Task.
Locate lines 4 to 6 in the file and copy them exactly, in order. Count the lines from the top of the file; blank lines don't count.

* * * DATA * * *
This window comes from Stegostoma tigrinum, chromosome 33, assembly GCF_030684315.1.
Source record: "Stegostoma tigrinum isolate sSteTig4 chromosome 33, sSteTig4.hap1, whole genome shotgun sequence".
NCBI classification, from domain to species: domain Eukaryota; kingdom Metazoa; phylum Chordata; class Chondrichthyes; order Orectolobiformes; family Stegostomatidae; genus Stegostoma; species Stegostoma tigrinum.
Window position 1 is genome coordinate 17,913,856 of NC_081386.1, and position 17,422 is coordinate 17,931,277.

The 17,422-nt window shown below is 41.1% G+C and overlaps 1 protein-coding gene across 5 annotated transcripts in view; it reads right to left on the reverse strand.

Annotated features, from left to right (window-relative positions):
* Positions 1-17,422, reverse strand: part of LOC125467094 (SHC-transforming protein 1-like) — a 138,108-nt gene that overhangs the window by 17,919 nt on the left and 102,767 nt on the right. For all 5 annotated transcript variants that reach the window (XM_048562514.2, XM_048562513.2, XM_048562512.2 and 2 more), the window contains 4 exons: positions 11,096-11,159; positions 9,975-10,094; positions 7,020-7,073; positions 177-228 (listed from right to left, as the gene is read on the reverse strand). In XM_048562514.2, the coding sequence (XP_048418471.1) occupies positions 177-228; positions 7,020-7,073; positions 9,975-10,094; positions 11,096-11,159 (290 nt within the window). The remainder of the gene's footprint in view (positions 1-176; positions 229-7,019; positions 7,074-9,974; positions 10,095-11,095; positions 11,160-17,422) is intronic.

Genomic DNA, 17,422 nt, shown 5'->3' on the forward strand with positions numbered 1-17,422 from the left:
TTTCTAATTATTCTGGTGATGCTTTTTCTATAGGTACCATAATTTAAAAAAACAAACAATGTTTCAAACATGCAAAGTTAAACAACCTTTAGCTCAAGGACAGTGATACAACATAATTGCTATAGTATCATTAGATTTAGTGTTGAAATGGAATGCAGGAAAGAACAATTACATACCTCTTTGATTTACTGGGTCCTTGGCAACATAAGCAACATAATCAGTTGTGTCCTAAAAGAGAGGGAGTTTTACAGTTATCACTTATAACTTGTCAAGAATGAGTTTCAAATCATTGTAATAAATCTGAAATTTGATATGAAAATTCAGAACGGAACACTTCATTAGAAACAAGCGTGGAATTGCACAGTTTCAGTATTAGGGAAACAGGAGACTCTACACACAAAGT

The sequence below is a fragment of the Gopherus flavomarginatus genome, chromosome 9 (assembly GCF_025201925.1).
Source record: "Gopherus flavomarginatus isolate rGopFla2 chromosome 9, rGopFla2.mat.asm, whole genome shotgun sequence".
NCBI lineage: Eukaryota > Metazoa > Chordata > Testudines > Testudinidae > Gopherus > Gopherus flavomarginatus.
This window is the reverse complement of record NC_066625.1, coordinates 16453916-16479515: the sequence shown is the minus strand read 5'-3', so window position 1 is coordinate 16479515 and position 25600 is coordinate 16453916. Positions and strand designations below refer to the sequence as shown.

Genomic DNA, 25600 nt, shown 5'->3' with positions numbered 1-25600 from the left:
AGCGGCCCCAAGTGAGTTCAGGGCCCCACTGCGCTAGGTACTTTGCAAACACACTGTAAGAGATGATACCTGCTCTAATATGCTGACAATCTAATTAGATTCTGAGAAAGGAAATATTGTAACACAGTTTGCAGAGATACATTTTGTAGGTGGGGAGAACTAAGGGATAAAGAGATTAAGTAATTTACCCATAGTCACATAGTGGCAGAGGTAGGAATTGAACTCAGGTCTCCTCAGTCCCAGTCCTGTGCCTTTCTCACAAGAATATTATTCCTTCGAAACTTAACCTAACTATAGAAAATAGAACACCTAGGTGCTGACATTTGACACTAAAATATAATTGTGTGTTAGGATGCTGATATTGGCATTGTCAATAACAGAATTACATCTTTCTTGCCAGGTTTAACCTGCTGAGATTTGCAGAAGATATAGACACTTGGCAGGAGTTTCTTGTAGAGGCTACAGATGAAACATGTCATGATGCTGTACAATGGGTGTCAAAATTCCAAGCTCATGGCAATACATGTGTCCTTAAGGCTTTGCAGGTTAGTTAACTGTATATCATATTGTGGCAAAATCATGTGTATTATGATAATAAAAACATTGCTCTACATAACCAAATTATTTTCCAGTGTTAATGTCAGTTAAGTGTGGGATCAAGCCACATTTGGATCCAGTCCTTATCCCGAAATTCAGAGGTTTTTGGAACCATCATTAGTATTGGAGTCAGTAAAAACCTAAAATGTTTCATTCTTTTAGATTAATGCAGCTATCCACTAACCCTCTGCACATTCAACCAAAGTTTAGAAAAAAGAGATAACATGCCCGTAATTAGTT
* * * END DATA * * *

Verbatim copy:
Window position 1 is genome coordinate 17,913,856 of NC_081386.1, and position 17,422 is coordinate 17,931,277.

The 17,422-nt window shown below is 41.1% G+C and overlaps 1 protein-coding gene across 5 annotated transcripts in view; it reads right to left on the reverse strand.

Annotated features, from left to right (window-relative positions):